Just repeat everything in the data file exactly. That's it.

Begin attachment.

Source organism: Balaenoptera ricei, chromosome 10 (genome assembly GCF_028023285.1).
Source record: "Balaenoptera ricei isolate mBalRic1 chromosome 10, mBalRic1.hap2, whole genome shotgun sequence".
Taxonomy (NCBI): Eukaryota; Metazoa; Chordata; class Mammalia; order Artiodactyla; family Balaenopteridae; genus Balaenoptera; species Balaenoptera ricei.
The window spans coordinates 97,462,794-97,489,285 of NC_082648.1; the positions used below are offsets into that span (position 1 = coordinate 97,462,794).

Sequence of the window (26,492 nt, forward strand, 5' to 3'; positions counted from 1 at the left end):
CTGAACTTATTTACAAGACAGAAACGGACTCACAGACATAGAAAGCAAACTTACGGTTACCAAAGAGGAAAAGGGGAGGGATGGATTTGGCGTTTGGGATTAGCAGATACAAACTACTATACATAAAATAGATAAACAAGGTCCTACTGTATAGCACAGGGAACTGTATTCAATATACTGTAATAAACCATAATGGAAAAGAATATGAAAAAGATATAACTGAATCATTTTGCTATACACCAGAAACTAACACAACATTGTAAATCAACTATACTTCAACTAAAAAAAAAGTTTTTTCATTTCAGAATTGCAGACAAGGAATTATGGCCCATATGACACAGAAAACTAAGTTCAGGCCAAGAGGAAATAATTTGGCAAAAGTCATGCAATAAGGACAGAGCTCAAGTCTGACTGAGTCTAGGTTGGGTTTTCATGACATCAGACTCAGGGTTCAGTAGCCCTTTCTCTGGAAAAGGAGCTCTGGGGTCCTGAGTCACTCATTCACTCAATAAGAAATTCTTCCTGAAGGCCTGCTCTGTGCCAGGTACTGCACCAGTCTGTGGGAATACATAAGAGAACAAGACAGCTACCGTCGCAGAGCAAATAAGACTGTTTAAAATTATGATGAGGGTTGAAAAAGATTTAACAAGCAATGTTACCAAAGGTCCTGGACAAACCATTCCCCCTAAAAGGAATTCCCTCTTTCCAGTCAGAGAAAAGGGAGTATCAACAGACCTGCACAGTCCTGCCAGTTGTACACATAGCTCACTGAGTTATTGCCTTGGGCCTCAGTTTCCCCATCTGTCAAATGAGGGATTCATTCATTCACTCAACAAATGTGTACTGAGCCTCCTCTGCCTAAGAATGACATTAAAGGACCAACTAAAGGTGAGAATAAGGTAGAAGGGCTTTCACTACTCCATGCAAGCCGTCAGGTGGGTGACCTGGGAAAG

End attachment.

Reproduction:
Source organism: Balaenoptera ricei, chromosome 10 (genome assembly GCF_028023285.1).
Source record: "Balaenoptera ricei isolate mBalRic1 chromosome 10, mBalRic1.hap2, whole genome shotgun sequence".
Taxonomy (NCBI): Eukaryota; Metazoa; Chordata; class Mammalia; order Artiodactyla; family Balaenopteridae; genus Balaenoptera; species Balaenoptera ricei.
The window spans coordinates 97,462,794-97,489,285 of NC_082648.1; the positions used below are offsets into that span (position 1 = coordinate 97,462,794).

Sequence of the window (26,492 nt, forward strand, 5' to 3'; positions counted from 1 at the left end):
CTGAACTTATTTACAAGACAGAAACGGACTCACAGACATAGAAAGCAAACTTACGGTTACCAAAGAGGAAAAGGGGAGGGATGGATTTGGCGTTTGGGATTAGCAGATACAAACTACTATACATAAAATAGATAAACAAGGTCCTACTGTATAGCACAGGGAACTGTATTCAATATACTGTAATAAACCATAATGGAAAAGAATATGAAAAAGATATAACTGAATCATTTTGCTATACACCAGAAACTAACACAACATTGTAAATCAACTATACTTCAACTAAAAAAAAAGTTTTTTCATTTCAGAATTGCAGACAAGGAATTATGGCCCATATGACACAGAAAACTAAGTTCAGGCCAAGAGGAAATAATTTGGCAAAAGTCATGCAATAAGGACAGAGCTCAAGTCTGACTGAGTCTAGGTTGGGTTTTCATGACATCAGACTCAGGGTTCAGTAGCCCTTTCTCTGGAAAAGGAGCTCTGGGGTCCTGAGTCACTCATTCACTCAATAAGAAATTCTTCCTGAAGGCCTGCTCTGTGCCAGGTACTGCACCAGTCTGTGGGAATACATAAGAGAACAAGACAGCTACCGTCGCAGAGCAAATAAGACTGTTTAAAATTATGATGAGGGTTGAAAAAGATTTAACAAGCAATGTTACCAAAGGTCCTGGACAAACCATTCCCCCTAAAAGGAATTCCCTCTTTCCAGTCAGAGAAAAGGGAGTATCAACAGACCTGCACAGTCCTGCCAGTTGTACACATAGCTCACTGAGTTATTGCCTTGGGCCTCAGTTTCCCCATCTGTCAAATGAGGGATTCATTCATTCACTCAACAAATGTGTACTGAGCCTCCTCTGCCTAAGAATGACATTAAAGGACCAACTAAAGGTGAGAATAAGGTAGAAGGGCTTTCACTACTCCATGCAAGCCGTCAGGTGGGTGACCTGGGAAAG